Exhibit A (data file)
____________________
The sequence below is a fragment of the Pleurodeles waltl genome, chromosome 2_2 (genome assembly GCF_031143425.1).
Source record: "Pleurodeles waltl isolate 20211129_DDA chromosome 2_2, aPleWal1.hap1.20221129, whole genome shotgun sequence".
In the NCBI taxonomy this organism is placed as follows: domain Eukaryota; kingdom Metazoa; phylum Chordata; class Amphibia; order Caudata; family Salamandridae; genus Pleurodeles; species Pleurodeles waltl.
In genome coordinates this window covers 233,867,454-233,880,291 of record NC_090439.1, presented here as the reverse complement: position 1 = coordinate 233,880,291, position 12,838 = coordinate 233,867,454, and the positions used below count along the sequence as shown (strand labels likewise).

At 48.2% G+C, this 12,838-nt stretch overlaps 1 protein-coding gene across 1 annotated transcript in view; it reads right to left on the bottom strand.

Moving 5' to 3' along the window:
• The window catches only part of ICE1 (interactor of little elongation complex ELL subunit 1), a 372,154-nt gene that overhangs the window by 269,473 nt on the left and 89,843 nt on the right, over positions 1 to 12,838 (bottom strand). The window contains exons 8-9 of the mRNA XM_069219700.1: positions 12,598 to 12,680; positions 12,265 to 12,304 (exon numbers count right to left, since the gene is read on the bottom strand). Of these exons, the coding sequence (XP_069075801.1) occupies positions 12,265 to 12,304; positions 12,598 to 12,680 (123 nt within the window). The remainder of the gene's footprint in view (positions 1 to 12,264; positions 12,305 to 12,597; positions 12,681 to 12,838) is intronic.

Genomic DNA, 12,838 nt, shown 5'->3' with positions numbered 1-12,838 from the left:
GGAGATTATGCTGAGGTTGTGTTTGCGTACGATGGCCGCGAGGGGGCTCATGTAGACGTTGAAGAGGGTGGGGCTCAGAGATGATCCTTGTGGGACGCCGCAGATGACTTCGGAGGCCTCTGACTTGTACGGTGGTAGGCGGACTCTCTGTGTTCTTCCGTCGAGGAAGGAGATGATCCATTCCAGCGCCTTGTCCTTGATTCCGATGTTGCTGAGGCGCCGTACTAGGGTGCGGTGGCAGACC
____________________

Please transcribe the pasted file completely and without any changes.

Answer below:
The sequence below is a fragment of the Pleurodeles waltl genome, chromosome 2_2 (genome assembly GCF_031143425.1).
Source record: "Pleurodeles waltl isolate 20211129_DDA chromosome 2_2, aPleWal1.hap1.20221129, whole genome shotgun sequence".
In the NCBI taxonomy this organism is placed as follows: domain Eukaryota; kingdom Metazoa; phylum Chordata; class Amphibia; order Caudata; family Salamandridae; genus Pleurodeles; species Pleurodeles waltl.
In genome coordinates this window covers 233,867,454-233,880,291 of record NC_090439.1, presented here as the reverse complement: position 1 = coordinate 233,880,291, position 12,838 = coordinate 233,867,454, and the positions used below count along the sequence as shown (strand labels likewise).

At 48.2% G+C, this 12,838-nt stretch overlaps 1 protein-coding gene across 1 annotated transcript in view; it reads right to left on the bottom strand.

Moving 5' to 3' along the window:
• The window catches only part of ICE1 (interactor of little elongation complex ELL subunit 1), a 372,154-nt gene that overhangs the window by 269,473 nt on the left and 89,843 nt on the right, over positions 1 to 12,838 (bottom strand). The window contains exons 8-9 of the mRNA XM_069219700.1: positions 12,598 to 12,680; positions 12,265 to 12,304 (exon numbers count right to left, since the gene is read on the bottom strand). Of these exons, the coding sequence (XP_069075801.1) occupies positions 12,265 to 12,304; positions 12,598 to 12,680 (123 nt within the window). The remainder of the gene's footprint in view (positions 1 to 12,264; positions 12,305 to 12,597; positions 12,681 to 12,838) is intronic.

Genomic DNA, 12,838 nt, shown 5'->3' with positions numbered 1-12,838 from the left:
GGAGATTATGCTGAGGTTGTGTTTGCGTACGATGGCCGCGAGGGGGCTCATGTAGACGTTGAAGAGGGTGGGGCTCAGAGATGATCCTTGTGGGACGCCGCAGATGACTTCGGAGGCCTCTGACTTGTACGGTGGTAGGCGGACTCTCTGTGTTCTTCCGTCGAGGAAGGAGATGATCCATTCCAGCGCCTTGTCCTTGATTCCGATGTTGCTGAGGCGCCGTACTAGGGTGCGGTGGCAGACC